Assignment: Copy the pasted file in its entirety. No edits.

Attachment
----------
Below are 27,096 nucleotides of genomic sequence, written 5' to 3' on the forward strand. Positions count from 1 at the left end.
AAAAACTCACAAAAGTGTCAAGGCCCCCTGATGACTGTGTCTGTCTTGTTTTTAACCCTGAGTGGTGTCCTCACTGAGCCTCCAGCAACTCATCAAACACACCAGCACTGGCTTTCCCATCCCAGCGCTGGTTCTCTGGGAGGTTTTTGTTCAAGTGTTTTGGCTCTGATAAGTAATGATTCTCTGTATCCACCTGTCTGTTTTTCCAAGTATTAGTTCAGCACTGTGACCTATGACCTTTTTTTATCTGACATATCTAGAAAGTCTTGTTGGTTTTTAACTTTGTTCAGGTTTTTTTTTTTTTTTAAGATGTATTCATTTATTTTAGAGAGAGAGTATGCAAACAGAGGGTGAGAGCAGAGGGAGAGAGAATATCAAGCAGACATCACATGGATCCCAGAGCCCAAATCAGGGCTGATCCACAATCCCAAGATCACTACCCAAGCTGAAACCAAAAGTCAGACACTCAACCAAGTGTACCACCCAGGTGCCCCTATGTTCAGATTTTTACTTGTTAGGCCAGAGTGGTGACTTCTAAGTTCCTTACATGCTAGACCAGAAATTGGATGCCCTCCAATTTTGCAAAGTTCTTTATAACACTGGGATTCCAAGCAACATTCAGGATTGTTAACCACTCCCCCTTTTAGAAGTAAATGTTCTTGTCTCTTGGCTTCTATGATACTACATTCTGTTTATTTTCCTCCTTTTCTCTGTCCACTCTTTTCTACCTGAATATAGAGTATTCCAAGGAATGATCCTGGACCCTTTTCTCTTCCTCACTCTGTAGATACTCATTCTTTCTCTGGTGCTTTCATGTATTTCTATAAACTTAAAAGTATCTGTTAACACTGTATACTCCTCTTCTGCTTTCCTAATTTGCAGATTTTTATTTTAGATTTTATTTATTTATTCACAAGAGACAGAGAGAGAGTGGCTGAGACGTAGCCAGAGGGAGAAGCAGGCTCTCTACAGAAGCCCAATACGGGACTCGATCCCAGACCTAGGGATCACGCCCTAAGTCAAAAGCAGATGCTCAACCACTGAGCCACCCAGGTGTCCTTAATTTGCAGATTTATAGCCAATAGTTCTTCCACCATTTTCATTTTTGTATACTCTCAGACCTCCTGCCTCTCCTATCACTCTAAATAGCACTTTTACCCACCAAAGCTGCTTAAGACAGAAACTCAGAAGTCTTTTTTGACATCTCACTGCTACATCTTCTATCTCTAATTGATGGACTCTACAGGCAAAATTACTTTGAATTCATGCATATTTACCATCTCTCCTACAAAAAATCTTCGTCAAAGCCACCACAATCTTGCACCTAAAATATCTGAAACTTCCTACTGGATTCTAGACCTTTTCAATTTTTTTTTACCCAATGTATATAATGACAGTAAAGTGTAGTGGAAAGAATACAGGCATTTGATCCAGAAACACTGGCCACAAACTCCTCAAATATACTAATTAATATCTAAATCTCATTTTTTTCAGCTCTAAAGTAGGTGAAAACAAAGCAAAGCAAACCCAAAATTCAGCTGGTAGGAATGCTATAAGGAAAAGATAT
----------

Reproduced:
Below are 27,096 nucleotides of genomic sequence, written 5' to 3' on the forward strand. Positions count from 1 at the left end.
AAAAACTCACAAAAGTGTCAAGGCCCCCTGATGACTGTGTCTGTCTTGTTTTTAACCCTGAGTGGTGTCCTCACTGAGCCTCCAGCAACTCATCAAACACACCAGCACTGGCTTTCCCATCCCAGCGCTGGTTCTCTGGGAGGTTTTTGTTCAAGTGTTTTGGCTCTGATAAGTAATGATTCTCTGTATCCACCTGTCTGTTTTTCCAAGTATTAGTTCAGCACTGTGACCTATGACCTTTTTTTATCTGACATATCTAGAAAGTCTTGTTGGTTTTTAACTTTGTTCAGGTTTTTTTTTTTTTTTAAGATGTATTCATTTATTTTAGAGAGAGAGTATGCAAACAGAGGGTGAGAGCAGAGGGAGAGAGAATATCAAGCAGACATCACATGGATCCCAGAGCCCAAATCAGGGCTGATCCACAATCCCAAGATCACTACCCAAGCTGAAACCAAAAGTCAGACACTCAACCAAGTGTACCACCCAGGTGCCCCTATGTTCAGATTTTTACTTGTTAGGCCAGAGTGGTGACTTCTAAGTTCCTTACATGCTAGACCAGAAATTGGATGCCCTCCAATTTTGCAAAGTTCTTTATAACACTGGGATTCCAAGCAACATTCAGGATTGTTAACCACTCCCCCTTTTAGAAGTAAATGTTCTTGTCTCTTGGCTTCTATGATACTACATTCTGTTTATTTTCCTCCTTTTCTCTGTCCACTCTTTTCTACCTGAATATAGAGTATTCCAAGGAATGATCCTGGACCCTTTTCTCTTCCTCACTCTGTAGATACTCATTCTTTCTCTGGTGCTTTCATGTATTTCTATAAACTTAAAAGTATCTGTTAACACTGTATACTCCTCTTCTGCTTTCCTAATTTGCAGATTTTTATTTTAGATTTTATTTATTTATTCACAAGAGACAGAGAGAGAGTGGCTGAGACGTAGCCAGAGGGAGAAGCAGGCTCTCTACAGAAGCCCAATACGGGACTCGATCCCAGACCTAGGGATCACGCCCTAAGTCAAAAGCAGATGCTCAACCACTGAGCCACCCAGGTGTCCTTAATTTGCAGATTTATAGCCAATAGTTCTTCCACCATTTTCATTTTTGTATACTCTCAGACCTCCTGCCTCTCCTATCACTCTAAATAGCACTTTTACCCACCAAAGCTGCTTAAGACAGAAACTCAGAAGTCTTTTTTGACATCTCACTGCTACATCTTCTATCTCTAATTGATGGACTCTACAGGCAAAATTACTTTGAATTCATGCATATTTACCATCTCTCCTACAAAAAATCTTCGTCAAAGCCACCACAATCTTGCACCTAAAATATCTGAAACTTCCTACTGGATTCTAGACCTTTTCAATTTTTTTTTACCCAATGTATATAATGACAGTAAAGTGTAGTGGAAAGAATACAGGCATTTGATCCAGAAACACTGGCCACAAACTCCTCAAATATACTAATTAATATCTAAATCTCATTTTTTTCAGCTCTAAAGTAGGTGAAAACAAAGCAAAGCAAACCCAAAATTCAGCTGGTAGGAATGCTATAAGGAAAAGATAT